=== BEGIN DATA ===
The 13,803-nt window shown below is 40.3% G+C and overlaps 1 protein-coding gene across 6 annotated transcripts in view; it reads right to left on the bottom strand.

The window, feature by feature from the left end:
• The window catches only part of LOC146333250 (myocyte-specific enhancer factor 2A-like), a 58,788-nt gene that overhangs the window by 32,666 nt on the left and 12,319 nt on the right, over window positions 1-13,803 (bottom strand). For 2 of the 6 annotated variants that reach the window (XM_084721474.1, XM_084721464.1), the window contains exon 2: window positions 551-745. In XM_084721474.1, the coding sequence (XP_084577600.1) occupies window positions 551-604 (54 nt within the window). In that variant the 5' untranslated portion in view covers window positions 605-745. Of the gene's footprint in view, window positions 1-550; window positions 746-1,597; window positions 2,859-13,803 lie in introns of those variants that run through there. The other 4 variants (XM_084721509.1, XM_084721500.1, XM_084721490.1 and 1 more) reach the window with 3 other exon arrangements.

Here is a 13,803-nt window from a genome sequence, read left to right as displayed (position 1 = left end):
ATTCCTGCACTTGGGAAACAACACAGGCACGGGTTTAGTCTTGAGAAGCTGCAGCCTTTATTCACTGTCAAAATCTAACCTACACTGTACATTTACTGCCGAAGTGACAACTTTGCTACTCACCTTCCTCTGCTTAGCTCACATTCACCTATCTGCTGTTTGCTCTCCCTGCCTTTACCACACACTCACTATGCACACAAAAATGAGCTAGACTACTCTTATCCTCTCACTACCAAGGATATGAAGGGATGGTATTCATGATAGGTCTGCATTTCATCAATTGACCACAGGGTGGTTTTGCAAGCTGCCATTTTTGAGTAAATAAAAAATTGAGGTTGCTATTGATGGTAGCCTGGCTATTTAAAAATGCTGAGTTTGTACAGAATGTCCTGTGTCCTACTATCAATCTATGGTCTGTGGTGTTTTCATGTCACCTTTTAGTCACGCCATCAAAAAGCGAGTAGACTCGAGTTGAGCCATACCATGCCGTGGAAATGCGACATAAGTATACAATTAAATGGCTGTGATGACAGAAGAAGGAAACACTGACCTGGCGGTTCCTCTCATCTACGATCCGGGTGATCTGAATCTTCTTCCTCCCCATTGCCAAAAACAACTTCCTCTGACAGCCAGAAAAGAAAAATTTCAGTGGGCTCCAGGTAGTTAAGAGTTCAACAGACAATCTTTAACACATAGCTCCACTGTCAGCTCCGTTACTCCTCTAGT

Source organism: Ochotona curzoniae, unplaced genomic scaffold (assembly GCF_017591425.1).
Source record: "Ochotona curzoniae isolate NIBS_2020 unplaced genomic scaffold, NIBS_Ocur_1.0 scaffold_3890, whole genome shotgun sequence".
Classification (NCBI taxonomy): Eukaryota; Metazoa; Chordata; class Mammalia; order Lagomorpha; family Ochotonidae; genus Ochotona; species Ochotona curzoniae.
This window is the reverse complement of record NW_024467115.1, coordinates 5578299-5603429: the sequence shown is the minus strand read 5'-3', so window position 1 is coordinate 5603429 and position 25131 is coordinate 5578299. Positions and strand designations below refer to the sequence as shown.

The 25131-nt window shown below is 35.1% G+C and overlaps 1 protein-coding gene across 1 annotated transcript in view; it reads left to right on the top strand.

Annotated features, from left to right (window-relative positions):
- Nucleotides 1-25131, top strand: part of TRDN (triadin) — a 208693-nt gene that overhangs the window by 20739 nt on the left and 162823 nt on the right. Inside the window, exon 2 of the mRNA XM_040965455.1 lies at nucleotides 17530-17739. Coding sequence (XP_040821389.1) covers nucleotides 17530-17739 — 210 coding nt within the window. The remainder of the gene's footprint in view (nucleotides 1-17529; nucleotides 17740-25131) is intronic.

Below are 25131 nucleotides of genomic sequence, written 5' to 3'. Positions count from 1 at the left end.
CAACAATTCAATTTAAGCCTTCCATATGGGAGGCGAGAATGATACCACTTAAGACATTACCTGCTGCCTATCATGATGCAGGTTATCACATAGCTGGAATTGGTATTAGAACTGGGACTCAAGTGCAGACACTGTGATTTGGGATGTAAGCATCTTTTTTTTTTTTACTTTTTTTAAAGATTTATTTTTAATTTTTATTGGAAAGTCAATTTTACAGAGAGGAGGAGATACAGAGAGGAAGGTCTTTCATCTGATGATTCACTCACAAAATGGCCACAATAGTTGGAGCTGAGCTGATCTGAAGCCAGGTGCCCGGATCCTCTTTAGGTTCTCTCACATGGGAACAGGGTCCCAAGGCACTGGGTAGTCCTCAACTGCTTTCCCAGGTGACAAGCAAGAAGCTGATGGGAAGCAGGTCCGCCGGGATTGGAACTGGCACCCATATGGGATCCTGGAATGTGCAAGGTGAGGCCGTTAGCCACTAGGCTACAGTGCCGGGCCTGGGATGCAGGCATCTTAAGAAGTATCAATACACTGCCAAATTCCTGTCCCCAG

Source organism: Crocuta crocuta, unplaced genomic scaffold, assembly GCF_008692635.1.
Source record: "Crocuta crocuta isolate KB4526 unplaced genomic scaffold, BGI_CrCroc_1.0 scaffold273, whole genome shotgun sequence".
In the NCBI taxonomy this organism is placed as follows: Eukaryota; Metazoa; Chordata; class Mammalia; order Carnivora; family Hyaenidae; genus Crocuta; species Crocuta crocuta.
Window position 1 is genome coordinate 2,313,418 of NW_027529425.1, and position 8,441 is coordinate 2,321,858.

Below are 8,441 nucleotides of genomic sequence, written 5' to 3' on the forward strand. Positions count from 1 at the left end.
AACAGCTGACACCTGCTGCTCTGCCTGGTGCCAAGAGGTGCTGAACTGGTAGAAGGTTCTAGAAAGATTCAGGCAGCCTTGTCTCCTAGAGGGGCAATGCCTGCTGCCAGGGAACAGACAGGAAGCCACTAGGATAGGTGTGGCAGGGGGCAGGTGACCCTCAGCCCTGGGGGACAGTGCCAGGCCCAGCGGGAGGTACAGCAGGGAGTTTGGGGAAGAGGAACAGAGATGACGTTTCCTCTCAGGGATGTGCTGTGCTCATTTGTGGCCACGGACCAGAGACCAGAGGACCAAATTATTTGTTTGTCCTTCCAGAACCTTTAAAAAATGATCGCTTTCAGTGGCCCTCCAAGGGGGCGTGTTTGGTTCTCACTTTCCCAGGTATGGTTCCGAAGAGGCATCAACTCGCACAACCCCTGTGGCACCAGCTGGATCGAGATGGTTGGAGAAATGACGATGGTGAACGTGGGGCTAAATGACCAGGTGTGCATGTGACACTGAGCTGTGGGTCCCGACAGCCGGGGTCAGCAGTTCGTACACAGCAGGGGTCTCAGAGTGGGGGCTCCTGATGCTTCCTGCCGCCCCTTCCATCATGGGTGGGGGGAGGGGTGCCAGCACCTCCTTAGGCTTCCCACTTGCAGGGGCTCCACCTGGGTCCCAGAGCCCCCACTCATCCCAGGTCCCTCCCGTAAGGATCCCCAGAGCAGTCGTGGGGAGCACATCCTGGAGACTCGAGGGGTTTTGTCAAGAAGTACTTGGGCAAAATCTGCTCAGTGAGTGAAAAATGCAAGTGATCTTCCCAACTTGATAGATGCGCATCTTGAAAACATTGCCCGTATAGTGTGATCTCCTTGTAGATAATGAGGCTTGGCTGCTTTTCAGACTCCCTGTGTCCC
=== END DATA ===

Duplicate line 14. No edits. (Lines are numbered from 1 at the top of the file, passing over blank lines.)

CAACAATTCAATTTAAGCCTTCCATATGGGAGGCGAGAATGATACCACTTAAGACATTACCTGCTGCCTATCATGATGCAGGTTATCACATAGCTGGAATTGGTATTAGAACTGGGACTCAAGTGCAGACACTGTGATTTGGGATGTAAGCATCTTTTTTTTTTTTACTTTTTTTAAAGATTTATTTTTAATTTTTATTGGAAAGTCAATTTTACAGAGAGGAGGAGATACAGAGAGGAAGGTCTTTCATCTGATGATTCACTCACAAAATGGCCACAATAGTTGGAGCTGAGCTGATCTGAAGCCAGGTGCCCGGATCCTCTTTAGGTTCTCTCACATGGGAACAGGGTCCCAAGGCACTGGGTAGTCCTCAACTGCTTTCCCAGGTGACAAGCAAGAAGCTGATGGGAAGCAGGTCCGCCGGGATTGGAACTGGCACCCATATGGGATCCTGGAATGTGCAAGGTGAGGCCGTTAGCCACTAGGCTACAGTGCCGGGCCTGGGATGCAGGCATCTTAAGAAGTATCAATACACTGCCAAATTCCTGTCCCCAG